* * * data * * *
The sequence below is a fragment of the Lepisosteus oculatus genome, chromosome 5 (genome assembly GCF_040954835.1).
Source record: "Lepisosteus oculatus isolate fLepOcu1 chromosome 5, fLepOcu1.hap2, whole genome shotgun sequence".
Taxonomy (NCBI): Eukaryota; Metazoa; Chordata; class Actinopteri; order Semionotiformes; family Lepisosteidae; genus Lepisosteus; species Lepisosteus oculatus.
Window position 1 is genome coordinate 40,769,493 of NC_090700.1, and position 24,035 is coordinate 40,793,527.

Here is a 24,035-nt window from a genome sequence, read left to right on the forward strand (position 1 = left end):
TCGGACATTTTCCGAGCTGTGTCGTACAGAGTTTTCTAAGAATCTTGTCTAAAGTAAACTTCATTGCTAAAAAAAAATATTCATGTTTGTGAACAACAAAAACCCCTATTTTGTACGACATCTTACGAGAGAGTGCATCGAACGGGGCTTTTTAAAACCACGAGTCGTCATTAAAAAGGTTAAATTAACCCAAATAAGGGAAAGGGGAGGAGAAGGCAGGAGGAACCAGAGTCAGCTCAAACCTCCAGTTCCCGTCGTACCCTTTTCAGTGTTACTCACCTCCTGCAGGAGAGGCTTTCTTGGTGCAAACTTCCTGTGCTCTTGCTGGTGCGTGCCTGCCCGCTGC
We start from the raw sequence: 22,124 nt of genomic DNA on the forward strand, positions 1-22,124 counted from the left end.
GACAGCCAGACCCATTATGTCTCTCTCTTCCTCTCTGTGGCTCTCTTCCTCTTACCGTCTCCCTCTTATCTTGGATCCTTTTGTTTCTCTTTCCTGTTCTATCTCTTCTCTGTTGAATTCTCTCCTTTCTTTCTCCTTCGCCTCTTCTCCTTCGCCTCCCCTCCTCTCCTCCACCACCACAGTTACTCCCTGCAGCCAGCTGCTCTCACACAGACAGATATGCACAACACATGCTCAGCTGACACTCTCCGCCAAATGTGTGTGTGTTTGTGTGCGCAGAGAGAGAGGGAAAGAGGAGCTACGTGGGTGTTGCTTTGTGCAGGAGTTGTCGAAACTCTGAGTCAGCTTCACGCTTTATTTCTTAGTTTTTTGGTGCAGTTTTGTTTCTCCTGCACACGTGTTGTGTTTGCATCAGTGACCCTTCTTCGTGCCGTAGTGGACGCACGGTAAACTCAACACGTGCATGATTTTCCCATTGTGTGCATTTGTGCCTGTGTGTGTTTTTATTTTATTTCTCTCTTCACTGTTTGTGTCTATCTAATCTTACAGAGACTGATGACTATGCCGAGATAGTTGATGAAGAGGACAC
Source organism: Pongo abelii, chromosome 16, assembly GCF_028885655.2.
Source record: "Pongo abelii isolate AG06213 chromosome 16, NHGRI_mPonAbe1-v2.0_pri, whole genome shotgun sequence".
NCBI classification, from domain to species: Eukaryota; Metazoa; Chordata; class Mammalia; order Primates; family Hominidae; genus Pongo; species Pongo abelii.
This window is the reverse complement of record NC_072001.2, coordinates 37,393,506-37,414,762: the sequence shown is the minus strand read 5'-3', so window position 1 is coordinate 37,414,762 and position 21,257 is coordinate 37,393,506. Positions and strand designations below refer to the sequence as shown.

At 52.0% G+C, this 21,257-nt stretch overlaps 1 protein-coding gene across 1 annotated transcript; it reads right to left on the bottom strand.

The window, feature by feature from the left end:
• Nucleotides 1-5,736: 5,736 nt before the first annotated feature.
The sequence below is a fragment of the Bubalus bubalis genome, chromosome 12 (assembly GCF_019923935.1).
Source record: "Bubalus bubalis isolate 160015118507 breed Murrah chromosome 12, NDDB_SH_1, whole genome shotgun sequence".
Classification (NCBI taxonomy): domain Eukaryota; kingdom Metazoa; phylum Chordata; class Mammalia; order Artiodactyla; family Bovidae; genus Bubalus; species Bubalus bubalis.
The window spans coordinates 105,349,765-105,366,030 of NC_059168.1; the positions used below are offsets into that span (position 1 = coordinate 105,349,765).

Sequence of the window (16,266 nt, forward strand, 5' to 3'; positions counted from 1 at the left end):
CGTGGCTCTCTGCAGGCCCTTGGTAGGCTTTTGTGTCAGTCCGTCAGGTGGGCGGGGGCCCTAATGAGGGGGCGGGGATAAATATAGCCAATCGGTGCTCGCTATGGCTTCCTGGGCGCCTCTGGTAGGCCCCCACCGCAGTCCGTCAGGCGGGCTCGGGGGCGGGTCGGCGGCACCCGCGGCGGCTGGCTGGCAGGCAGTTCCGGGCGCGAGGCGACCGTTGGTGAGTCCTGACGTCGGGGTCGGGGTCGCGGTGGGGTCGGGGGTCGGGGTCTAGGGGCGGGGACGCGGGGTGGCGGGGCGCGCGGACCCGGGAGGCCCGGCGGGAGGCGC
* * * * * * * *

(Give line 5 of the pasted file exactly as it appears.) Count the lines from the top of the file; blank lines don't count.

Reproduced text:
Here is a 24,035-nt window from a genome sequence, read left to right on the forward strand (position 1 = left end):